Alright, I figured out the answer. It turns out that when I was using .Add, I should have been specifying a PowerShell custom object as my overload, not a simple hashtable as I was doing before. When I changed my code to the following:

#Add DisplayMemberBindings for all columns
<GridViewColumn Header="VMName" DisplayMemberBinding ="{Binding VMName}"/>
<GridViewColumn Header="Status" DisplayMemberBinding ="{Binding Status}"/>
<GridViewColumn Header="Other" DisplayMemberBinding ="{Binding Other}"/>

And then modify my Add statement as well:

$vmpicklistView.items.Add([pscustomobject]@{'VMName'='1';Status="Access Denied";Other="Yes"})

I'm able to populate my fields, like so

#Make Dummy Entries 
1..15 | % {
if ($_ % 2){$vmpicklistView.items.Add([pscustomobject]@{'VMName'="VM_$($_)";Status="Online";Other="Yes"})}
else{$vmpicklistView.items.Add([pscustomobject]@{'VMName'="VM_$($_)";Status="Access Denied";Other="Yes"})}
}

enter image description here

Why did I have to do this?

Here is my interpretation as to why this was needed. PowerShell Custom Objects provide an Object with Named values, which I can pluck out using bindings, while a hashtable is a collection of Key/Value pairs, not well suited for this purpose.

I hope this answer has helped anyone else who got stumped as I did!

2

WPF is generally used to bind to viewmodel object properties not dictionary or hashtable entries. There is a syntax to bind to dictionary entries which would make the GridViewColumn bindings look like this:

<GridViewColumn Header="VMName" DisplayMemberBinding ="{Binding [VMName]}"/>
<GridViewColumn Header="Status" DisplayMemberBinding ="{Binding [Status]}"/>

Note the use of square brackets to indicate that the value comes from an indexer.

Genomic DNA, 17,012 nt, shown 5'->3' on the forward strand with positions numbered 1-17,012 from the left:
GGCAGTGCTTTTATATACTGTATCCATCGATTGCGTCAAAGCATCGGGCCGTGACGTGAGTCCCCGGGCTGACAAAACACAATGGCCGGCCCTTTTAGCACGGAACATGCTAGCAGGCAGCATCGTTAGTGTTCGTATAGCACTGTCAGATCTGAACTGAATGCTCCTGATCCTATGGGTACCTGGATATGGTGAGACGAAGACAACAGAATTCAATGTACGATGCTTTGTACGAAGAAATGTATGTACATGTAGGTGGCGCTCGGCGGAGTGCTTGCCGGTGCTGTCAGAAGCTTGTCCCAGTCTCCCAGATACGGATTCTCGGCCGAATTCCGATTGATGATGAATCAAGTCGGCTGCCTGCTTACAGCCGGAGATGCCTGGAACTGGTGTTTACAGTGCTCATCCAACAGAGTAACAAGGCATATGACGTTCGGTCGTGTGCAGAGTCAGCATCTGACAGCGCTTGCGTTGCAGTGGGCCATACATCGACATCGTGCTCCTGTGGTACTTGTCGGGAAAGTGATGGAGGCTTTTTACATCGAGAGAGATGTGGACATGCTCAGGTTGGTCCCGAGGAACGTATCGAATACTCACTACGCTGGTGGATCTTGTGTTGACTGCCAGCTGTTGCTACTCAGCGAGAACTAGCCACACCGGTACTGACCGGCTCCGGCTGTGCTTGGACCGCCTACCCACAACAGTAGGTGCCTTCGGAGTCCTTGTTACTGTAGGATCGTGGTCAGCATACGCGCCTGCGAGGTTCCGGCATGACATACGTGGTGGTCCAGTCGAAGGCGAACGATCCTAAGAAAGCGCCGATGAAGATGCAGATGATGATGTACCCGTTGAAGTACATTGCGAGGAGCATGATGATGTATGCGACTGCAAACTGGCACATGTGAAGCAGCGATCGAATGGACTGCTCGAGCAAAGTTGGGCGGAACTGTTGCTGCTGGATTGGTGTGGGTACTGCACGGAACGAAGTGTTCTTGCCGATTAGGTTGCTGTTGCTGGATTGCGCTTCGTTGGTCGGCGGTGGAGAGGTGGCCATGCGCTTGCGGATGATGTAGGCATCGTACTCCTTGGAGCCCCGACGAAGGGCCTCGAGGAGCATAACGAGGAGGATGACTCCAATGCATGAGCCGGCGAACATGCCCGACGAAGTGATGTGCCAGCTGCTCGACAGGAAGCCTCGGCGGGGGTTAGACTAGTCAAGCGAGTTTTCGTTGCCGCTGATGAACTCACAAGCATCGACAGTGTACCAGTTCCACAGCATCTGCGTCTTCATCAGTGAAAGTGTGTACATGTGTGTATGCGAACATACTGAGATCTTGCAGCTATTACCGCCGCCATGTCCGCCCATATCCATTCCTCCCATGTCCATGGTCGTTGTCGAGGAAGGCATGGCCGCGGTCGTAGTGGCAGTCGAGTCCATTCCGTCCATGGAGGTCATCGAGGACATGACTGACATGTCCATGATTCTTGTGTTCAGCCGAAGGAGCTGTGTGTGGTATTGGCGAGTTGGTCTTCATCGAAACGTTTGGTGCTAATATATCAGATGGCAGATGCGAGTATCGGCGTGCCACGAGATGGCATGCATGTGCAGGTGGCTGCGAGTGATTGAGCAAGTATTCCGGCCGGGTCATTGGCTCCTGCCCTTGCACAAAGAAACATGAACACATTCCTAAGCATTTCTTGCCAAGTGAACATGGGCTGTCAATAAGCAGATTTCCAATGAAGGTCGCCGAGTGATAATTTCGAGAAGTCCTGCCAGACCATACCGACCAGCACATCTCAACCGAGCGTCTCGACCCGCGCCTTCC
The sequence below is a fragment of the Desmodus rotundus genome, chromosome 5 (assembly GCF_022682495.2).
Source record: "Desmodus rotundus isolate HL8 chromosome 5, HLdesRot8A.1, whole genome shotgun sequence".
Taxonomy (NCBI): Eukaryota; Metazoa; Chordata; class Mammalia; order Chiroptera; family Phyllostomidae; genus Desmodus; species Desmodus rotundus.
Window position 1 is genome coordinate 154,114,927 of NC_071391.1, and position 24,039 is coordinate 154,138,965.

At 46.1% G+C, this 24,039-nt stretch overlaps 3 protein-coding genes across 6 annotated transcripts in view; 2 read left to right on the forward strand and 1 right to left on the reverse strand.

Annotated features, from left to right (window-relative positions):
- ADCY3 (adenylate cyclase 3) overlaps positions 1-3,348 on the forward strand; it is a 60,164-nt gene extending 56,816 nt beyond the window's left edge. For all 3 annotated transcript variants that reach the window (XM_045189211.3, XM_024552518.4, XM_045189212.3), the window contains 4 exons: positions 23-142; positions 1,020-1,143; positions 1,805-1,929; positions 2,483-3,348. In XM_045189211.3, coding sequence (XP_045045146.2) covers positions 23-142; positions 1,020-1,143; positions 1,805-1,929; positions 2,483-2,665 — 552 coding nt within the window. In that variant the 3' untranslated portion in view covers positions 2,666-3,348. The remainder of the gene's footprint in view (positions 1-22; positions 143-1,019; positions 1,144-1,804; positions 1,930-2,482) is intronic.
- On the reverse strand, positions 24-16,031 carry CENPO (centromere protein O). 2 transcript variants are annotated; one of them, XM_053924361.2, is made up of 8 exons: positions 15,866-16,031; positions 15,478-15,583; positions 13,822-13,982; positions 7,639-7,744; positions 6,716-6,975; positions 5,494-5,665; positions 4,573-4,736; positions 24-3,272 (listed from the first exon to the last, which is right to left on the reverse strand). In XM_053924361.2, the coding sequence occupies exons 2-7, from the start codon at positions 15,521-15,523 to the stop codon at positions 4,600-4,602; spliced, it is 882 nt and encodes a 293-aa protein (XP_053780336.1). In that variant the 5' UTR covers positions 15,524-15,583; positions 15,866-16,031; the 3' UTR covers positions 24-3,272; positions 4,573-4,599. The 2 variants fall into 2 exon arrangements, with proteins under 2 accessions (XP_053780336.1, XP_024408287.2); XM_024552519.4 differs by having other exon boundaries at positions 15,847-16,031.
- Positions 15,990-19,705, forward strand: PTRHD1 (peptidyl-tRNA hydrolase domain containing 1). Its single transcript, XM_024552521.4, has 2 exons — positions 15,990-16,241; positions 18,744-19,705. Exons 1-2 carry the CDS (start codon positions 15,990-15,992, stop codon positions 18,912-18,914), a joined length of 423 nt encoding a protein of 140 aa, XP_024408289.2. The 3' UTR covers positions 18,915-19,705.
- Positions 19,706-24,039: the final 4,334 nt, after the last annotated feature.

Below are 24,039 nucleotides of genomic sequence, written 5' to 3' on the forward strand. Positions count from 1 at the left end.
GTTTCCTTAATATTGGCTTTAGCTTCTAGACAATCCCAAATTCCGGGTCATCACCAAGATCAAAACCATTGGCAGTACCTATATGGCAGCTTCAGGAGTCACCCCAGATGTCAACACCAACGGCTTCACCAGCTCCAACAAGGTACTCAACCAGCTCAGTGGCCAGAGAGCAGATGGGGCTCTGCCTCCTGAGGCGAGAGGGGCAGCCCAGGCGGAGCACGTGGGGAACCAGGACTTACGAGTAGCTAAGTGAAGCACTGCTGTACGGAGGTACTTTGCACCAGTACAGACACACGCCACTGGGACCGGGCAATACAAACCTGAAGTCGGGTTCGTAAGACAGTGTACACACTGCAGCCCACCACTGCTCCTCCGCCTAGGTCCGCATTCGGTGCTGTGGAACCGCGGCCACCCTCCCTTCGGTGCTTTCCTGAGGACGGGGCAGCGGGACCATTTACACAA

As for why the "Other" column appears as "(Collection)", I believe the default binding is just going to display the object and WPF must render dictionaries and hashtables as "(Collection)"

Try adding a similar binding for Other:

<GridViewColumn Header="Other" DisplayMemberBinding ="{Binding [Other]}"/>
2
  • This is a good response, but adding the [] brackets results in a blank column. In the interim, I was able to resolve my problem, but I thank you for taking the time to leave such a detailed reply.
    – FoxDeploy
    Apr 9 '15 at 17:41
  • @FoxDeploy Hmm, I tried it and got the columns to display correctly. But your solution is probably simpler than changing all bindings everywhere. Apr 9 '15 at 17:45
1

There is a much simpler way of doing this.

Say you have a setup similar to the question above

<ListView Name="Collections">
  <ListView.View>
    <GridView>
      <GridViewColumn Header="Collection Name" DisplayMemberBinding="{Binding CollectionName}" />
      <GridViewColumn Header="Collection Count" DisplayMemberBinding="{Binding CollectionCount}" />
    </GridView>
  </ListView.View>
</ListView>

and in Powershell you are getting say the list of objects from some provider (in this case ConfigurationManager)

$DCs = Get-CMDeviceCollection | ? { $_.CollectionRules.RuleName -contains "OU Query" } 

Now this out of the box has properties that do not align with my DisplayMemberBindings so we have to make a collection of objects that do so

$BindableDCs = $DCs | Select-Object -Property @{Name='CollectionName';Expression={$_.Name}}, @{Name='CollectionCount';Expression={$_.MemberCount}}

Now (assuming the code to load the XAML and discover the named elements and put them in powershell variables has been run)

$Collections.ItemsSource = $BindableDCs

Done.

Or if you want to do it the one liner powershell way

$Collections.ItemsSource = Get-CMDeviceCollection | ? { $_.CollectionRules.RuleName -contains "OU Query" } | Select-Object -Property @{Name='CollectionName';Expression={$_.Name}}, @{Name='CollectionCount';Expression={$_.MemberCount}}